Critic Reviews



Based on 8 critic reviews provided by
Pinter's screenplay offers an exciting mixture of psychological suspense and storytelling surprise, and the lead performances are close to flawless.
A rare treat — catch it while you can.
L.A. Weekly
Despite his (Jeremy Irons) showboating turn and Dench's lascivious energy, it's Annette Crosbie, in her quiet way, who gives the most commanding performance, as the sister who sees all too clearly what's coming.
An atmospheric and subtly engrossing relationship saga, which wowed the critics when it played on British TV and is just now getting a theatrical release.
A teasing, oblique curiosity of a movie.
New York Daily News
Watching these pros in a dance of things unsaid is breathtaking, but it's a lugubrious, claustrophobic tale.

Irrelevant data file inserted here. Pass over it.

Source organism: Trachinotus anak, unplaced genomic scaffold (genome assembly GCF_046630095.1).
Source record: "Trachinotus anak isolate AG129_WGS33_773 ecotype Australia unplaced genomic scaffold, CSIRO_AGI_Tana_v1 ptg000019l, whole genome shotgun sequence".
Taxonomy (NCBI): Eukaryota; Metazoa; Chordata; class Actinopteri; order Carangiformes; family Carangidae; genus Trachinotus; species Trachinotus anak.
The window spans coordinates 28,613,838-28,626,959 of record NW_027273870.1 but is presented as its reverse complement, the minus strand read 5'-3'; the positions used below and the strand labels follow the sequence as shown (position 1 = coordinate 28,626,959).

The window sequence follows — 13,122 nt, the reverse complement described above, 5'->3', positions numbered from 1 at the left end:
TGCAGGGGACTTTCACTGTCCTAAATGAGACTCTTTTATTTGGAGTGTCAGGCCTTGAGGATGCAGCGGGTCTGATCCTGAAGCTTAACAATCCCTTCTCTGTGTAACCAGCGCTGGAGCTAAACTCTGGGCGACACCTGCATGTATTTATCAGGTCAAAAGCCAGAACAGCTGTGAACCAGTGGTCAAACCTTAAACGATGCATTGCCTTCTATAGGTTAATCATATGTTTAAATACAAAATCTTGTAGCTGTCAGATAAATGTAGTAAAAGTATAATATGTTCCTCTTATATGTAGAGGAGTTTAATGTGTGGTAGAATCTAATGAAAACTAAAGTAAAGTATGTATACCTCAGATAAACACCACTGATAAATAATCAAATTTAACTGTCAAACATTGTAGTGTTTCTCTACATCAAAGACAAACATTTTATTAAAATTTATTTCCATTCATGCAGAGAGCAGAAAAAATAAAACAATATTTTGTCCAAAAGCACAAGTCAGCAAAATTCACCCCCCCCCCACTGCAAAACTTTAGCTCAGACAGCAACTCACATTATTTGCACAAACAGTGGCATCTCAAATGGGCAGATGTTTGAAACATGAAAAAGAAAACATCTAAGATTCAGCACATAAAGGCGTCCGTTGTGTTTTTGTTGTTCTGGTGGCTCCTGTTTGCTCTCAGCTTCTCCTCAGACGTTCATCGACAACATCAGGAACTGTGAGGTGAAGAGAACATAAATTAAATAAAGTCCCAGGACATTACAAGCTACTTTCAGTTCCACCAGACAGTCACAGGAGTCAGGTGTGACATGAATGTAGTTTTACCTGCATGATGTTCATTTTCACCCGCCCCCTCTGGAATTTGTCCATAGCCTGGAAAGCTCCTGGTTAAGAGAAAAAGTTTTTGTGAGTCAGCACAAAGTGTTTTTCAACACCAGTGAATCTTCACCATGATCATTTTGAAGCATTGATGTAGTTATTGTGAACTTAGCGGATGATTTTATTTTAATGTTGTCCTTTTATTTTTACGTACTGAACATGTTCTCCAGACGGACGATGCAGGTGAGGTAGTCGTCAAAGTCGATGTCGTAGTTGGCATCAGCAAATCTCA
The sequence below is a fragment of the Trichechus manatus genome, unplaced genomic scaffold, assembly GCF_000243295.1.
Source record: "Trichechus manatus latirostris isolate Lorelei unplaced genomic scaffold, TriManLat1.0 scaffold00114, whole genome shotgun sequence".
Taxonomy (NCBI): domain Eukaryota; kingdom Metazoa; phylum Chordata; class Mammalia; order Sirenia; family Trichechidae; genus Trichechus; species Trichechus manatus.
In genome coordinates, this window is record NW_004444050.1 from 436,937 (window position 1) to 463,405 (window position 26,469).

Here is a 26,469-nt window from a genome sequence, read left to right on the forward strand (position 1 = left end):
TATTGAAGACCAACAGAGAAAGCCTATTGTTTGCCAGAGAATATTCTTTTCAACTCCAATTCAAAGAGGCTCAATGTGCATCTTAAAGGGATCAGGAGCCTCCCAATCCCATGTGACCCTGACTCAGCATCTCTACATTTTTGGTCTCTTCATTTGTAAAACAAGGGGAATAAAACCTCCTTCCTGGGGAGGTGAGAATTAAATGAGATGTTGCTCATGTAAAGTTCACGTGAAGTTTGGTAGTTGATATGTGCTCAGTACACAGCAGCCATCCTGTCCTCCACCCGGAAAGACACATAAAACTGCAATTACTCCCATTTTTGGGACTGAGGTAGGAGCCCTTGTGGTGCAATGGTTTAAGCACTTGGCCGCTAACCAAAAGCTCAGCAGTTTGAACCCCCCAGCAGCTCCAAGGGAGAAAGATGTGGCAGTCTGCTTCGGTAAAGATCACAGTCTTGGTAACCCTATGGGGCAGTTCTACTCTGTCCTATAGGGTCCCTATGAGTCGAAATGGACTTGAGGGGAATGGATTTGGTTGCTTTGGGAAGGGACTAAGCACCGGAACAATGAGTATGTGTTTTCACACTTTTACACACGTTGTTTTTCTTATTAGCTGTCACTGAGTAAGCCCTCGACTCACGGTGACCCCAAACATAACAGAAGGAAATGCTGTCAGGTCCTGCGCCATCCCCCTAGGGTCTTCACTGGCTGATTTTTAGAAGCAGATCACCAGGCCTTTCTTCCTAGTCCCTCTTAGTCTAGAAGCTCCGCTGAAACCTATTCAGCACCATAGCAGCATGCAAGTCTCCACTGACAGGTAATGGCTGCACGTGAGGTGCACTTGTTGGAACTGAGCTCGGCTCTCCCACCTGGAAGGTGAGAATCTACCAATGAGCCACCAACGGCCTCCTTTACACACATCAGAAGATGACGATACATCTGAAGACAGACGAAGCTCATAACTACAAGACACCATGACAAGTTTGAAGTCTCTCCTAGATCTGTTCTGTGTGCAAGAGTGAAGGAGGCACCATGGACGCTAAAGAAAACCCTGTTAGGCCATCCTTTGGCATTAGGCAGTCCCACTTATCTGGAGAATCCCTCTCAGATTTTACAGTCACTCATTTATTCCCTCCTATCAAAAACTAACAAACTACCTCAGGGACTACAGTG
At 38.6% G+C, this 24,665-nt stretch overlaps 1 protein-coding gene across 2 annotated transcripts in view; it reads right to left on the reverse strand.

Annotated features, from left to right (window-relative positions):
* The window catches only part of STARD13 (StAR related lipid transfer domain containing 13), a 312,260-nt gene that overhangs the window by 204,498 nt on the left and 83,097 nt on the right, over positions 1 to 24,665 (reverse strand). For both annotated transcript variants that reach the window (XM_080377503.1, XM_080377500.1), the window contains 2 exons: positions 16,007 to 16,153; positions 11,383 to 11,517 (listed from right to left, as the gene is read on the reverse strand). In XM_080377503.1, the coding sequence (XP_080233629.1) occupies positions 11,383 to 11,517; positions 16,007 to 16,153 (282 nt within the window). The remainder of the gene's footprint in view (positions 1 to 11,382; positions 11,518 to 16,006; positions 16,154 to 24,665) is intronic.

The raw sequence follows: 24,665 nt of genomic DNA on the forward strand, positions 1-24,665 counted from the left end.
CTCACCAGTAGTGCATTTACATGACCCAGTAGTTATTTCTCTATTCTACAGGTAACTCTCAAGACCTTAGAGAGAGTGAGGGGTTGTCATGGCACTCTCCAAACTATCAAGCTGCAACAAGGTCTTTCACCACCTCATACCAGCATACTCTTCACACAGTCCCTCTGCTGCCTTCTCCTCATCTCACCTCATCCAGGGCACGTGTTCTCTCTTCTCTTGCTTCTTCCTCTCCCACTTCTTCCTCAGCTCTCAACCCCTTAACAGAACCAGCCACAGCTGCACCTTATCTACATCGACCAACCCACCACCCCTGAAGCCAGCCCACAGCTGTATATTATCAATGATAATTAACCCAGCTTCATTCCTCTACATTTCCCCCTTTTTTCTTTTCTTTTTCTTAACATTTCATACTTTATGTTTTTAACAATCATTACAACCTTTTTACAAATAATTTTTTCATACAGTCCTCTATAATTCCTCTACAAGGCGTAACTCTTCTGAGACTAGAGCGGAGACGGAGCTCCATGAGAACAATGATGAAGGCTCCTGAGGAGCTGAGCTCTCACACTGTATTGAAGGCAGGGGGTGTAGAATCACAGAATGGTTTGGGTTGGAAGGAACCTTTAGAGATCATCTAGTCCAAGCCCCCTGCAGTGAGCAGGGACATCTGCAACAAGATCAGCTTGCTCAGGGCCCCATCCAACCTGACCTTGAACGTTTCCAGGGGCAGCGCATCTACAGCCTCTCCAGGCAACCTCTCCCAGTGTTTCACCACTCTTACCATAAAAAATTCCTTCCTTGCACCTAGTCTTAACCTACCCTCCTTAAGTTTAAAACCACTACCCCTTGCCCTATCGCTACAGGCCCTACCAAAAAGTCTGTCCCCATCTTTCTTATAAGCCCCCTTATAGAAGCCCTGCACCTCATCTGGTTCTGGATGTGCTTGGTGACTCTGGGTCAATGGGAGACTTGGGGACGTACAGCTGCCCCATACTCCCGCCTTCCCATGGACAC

Village Voice
Aidan Higgins's novel undergoes a choppy, perplexing script adaptation by Harold Pinter (who enjoys a soused, belligerent cameo), further muddied by non sequitur editing inserts. Imogen and Otto's happenstance affair holds little intrigue or surprise.
Unearthing even the roughest gems serves a programming purpose, but in this case it has also led to a theatrical release of a movie that looks like a muddy second-generation Xerox and contains all the emotional and intellectual appeal of cold tea and soggy toast.

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